Thursday, December 26, 2013

42 Grandchildren for 100 Grandparents

Mark Steyn nails the demographic problem behind recent financial crises.  He points out that in Greece there are only 42 grandchildren for every 100 grandparents.  In such a society, who will pay for the pensions of the not so elderly? (Many Greeks retire at 50.)  Some key quotes:
Look at it another way: Banks are a mechanism by which old people with capital lend to young people with energy and ideas. The Western world has now inverted the concept. If 100 geezers run up a bazillion dollars' worth of debt, is it likely that 42 youngsters will ever be able to pay it off?
. . .
If the problem with socialism is, as Mrs. Thatcher says, that eventually you run out of other people's money, much of the West has advanced to the next stage: it's run out of other people, period.
. . .
The notion of life as a self-growth experience is more radical than it sounds. For most of human history, functioning societies have honored the long run: It's why millions of people have children, build houses, plant trees, start businesses, make wills, put up beautiful churches in ordinary villages, fight and, if necessary, die for your country.
My friend KT would look at the problem as having its roots in our culture, much like Steyn does.  I am not so sure, because this demographic trend seems a feature of post-industrial economies.  Russia, Japan, China and Germany all have this problem.  India does not, but it has not pulled most of its people out of poverty yet.  America's demographic problem has been mitigated by immigration from poor countries.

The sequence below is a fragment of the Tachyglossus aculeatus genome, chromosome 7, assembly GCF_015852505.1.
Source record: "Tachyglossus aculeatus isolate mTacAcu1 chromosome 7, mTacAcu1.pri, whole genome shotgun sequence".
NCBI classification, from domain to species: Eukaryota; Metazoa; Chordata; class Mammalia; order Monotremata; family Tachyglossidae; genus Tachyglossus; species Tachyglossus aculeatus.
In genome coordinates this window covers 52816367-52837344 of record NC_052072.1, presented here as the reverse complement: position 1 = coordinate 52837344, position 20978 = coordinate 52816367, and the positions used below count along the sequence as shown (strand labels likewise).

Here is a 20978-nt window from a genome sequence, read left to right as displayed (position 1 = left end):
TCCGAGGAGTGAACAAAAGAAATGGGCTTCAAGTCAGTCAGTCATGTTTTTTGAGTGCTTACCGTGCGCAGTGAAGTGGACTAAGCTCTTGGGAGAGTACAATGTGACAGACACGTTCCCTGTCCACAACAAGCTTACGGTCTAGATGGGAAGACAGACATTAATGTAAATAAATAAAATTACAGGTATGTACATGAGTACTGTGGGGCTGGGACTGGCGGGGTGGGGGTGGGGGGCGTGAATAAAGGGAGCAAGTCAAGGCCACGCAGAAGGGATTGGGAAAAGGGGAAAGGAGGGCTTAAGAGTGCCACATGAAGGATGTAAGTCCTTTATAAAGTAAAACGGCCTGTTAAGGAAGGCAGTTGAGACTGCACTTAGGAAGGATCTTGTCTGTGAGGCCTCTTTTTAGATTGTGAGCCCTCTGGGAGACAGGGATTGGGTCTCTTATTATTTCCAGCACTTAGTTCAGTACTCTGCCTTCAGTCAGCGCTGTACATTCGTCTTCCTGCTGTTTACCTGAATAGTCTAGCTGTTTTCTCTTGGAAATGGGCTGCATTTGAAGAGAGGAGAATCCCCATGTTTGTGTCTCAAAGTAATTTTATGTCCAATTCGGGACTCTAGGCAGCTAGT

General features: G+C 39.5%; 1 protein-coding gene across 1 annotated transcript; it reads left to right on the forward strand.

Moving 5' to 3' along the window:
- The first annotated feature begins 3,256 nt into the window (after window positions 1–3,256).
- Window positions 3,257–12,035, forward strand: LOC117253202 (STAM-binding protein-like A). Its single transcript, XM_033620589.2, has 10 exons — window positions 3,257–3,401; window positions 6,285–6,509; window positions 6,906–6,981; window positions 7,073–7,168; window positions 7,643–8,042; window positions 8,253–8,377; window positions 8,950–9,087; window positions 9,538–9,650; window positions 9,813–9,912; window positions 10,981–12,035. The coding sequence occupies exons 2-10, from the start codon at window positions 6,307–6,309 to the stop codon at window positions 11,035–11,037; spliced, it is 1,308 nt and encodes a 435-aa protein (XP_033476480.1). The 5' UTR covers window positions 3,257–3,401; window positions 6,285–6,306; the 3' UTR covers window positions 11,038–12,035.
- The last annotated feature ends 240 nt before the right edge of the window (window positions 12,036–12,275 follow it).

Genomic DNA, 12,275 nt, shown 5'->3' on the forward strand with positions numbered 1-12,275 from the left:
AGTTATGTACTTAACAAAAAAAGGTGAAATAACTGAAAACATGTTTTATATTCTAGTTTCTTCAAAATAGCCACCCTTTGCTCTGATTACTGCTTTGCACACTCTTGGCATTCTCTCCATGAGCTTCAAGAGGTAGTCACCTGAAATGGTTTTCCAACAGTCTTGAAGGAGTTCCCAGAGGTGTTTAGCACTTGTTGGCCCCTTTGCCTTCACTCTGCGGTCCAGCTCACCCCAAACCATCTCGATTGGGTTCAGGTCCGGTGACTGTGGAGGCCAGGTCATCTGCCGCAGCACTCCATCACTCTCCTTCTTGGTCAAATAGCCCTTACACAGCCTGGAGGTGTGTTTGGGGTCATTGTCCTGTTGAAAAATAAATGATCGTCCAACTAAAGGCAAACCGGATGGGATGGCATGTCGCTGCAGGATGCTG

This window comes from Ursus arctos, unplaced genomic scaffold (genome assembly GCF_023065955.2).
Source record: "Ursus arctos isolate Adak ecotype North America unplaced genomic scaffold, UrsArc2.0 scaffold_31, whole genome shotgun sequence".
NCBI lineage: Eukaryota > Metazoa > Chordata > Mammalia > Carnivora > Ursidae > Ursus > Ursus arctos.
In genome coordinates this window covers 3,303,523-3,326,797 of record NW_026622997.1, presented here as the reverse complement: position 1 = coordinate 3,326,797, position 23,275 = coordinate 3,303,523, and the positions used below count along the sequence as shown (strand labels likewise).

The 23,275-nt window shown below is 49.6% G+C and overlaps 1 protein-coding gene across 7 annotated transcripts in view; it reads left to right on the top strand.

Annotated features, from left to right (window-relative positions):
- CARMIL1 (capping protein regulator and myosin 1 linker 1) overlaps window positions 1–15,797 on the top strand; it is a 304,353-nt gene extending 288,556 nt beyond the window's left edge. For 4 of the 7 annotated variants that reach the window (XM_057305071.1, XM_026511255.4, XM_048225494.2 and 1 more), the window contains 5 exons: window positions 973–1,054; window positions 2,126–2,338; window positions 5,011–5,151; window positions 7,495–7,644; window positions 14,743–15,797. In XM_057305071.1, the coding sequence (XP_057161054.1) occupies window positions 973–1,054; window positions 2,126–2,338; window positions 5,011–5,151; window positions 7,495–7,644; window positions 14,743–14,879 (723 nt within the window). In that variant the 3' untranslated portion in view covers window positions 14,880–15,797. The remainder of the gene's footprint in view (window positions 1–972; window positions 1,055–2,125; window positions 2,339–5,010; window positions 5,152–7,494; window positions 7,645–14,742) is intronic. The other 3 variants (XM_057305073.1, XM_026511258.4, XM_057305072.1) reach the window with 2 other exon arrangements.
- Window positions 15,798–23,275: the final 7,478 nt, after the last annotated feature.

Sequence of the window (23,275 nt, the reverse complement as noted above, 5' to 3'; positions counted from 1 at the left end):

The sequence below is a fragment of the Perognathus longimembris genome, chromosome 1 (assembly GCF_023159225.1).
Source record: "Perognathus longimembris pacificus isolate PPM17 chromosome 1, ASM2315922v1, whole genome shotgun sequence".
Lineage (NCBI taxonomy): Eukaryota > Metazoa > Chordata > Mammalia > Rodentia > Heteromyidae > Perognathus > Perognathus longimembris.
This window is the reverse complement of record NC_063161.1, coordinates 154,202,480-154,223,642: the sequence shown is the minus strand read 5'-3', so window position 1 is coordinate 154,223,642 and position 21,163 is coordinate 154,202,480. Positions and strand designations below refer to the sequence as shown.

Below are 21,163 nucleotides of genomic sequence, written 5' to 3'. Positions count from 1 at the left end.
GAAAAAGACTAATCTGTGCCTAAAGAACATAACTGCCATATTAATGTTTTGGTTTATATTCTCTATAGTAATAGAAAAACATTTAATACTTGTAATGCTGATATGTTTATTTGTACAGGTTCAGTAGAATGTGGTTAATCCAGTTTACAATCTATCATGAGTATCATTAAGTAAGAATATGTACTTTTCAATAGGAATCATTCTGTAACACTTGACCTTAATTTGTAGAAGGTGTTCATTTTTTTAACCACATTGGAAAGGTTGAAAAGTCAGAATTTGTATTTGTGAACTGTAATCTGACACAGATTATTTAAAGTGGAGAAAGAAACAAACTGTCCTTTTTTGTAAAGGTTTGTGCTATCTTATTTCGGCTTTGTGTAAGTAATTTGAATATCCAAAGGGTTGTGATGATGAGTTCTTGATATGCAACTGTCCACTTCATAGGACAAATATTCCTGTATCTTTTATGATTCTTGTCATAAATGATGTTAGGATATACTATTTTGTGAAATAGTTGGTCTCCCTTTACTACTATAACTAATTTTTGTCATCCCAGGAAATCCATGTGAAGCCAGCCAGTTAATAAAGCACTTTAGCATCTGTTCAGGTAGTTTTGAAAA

The subject of how subsidies and immigration policy affect birth rate are subject for another day.  Suffice to say that cradle to grave "safety nets" create disincentives to having children to take care of us in our old age.


  1. Fascinating stuff.

    And this is behind the immigration debate, why the corporatist wings of both parties want increased immigration. Corporations want both cheap labor and more consumers. And politicians want more consumption to boost GDP to help grow them out of the debt quagmire.

    With low domestic birth rates, and an aging population, we're facing our own Ponzi collapse in Social Security and Medicare. But any system that depends on perpetual exponential growth wasn't very well thought out in the first place.

  2. Thanks for the linky love, amigo! I still maintain it's cultural. Why have kids if life is all about you? The little rats take money out of your pocket that could send you on another vacation. And after all, life doesn't have any intrinsic meaning so continuing your culture doesn't have any real value.

  3. WC, some of the reasons for increasing immigration are legitimate. Having more workers, especially skilled ones, to increase national GDP seems worthwhile and will benefit all of us. I don't think we are facing the same collapse that Greece and Japan are or that Germany will. Our demographic curves have been helped by legal and illegal immigration. I think we are going to run out of immigrants soon as Mexico's birth rate is plummeting. I want immigration reform to shift immigration to a higher skilled work force.

    KT, The question of why people have fewer children has been analyzed by economists and it is a rational choice to increase the opportunity and success of one's offspring. The issue of why so many women choose to not have any children has not been answered.